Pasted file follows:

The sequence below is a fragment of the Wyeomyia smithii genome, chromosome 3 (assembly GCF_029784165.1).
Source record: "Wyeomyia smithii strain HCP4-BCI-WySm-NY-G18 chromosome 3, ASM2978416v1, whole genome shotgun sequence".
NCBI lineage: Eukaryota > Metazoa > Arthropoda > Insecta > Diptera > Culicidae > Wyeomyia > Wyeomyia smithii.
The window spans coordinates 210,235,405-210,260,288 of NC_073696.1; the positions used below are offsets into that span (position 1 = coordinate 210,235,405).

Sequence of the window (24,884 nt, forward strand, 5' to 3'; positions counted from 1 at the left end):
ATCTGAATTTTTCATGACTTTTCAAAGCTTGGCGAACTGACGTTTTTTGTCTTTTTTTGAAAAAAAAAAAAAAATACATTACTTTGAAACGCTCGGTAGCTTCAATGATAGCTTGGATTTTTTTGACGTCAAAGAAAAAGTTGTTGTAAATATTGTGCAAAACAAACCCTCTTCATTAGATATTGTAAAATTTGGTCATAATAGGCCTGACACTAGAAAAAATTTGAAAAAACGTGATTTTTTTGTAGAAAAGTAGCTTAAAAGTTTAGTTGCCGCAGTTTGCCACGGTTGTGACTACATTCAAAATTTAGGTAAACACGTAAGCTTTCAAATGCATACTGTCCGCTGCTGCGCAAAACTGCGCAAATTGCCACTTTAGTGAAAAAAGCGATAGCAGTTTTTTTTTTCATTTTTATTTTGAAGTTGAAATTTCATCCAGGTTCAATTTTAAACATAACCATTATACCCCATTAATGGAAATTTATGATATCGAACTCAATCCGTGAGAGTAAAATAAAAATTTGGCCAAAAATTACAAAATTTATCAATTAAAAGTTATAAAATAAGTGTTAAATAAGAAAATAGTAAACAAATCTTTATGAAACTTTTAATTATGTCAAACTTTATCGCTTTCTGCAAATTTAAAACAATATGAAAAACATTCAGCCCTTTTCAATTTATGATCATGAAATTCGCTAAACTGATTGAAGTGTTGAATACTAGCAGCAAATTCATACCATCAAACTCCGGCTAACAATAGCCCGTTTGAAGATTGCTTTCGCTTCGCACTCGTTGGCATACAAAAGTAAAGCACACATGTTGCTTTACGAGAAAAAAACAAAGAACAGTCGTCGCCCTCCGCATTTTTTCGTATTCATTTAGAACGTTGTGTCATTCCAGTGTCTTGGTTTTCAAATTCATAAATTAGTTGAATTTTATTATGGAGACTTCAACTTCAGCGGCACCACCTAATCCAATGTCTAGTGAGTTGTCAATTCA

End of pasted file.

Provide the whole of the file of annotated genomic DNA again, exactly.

The sequence below is a fragment of the Wyeomyia smithii genome, chromosome 3 (assembly GCF_029784165.1).
Source record: "Wyeomyia smithii strain HCP4-BCI-WySm-NY-G18 chromosome 3, ASM2978416v1, whole genome shotgun sequence".
NCBI lineage: Eukaryota > Metazoa > Arthropoda > Insecta > Diptera > Culicidae > Wyeomyia > Wyeomyia smithii.
The window spans coordinates 210,235,405-210,260,288 of NC_073696.1; the positions used below are offsets into that span (position 1 = coordinate 210,235,405).

Sequence of the window (24,884 nt, forward strand, 5' to 3'; positions counted from 1 at the left end):
ATCTGAATTTTTCATGACTTTTCAAAGCTTGGCGAACTGACGTTTTTTGTCTTTTTTTGAAAAAAAAAAAAAAATACATTACTTTGAAACGCTCGGTAGCTTCAATGATAGCTTGGATTTTTTTGACGTCAAAGAAAAAGTTGTTGTAAATATTGTGCAAAACAAACCCTCTTCATTAGATATTGTAAAATTTGGTCATAATAGGCCTGACACTAGAAAAAATTTGAAAAAACGTGATTTTTTTGTAGAAAAGTAGCTTAAAAGTTTAGTTGCCGCAGTTTGCCACGGTTGTGACTACATTCAAAATTTAGGTAAACACGTAAGCTTTCAAATGCATACTGTCCGCTGCTGCGCAAAACTGCGCAAATTGCCACTTTAGTGAAAAAAGCGATAGCAGTTTTTTTTTTCATTTTTATTTTGAAGTTGAAATTTCATCCAGGTTCAATTTTAAACATAACCATTATACCCCATTAATGGAAATTTATGATATCGAACTCAATCCGTGAGAGTAAAATAAAAATTTGGCCAAAAATTACAAAATTTATCAATTAAAAGTTATAAAATAAGTGTTAAATAAGAAAATAGTAAACAAATCTTTATGAAACTTTTAATTATGTCAAACTTTATCGCTTTCTGCAAATTTAAAACAATATGAAAAACATTCAGCCCTTTTCAATTTATGATCATGAAATTCGCTAAACTGATTGAAGTGTTGAATACTAGCAGCAAATTCATACCATCAAACTCCGGCTAACAATAGCCCGTTTGAAGATTGCTTTCGCTTCGCACTCGTTGGCATACAAAAGTAAAGCACACATGTTGCTTTACGAGAAAAAAACAAAGAACAGTCGTCGCCCTCCGCATTTTTTCGTATTCATTTAGAACGTTGTGTCATTCCAGTGTCTTGGTTTTCAAATTCATAAATTAGTTGAATTTTATTATGGAGACTTCAACTTCAGCGGCACCACCTAATCCAATGTCTAGTGAGTTGTCAATTCA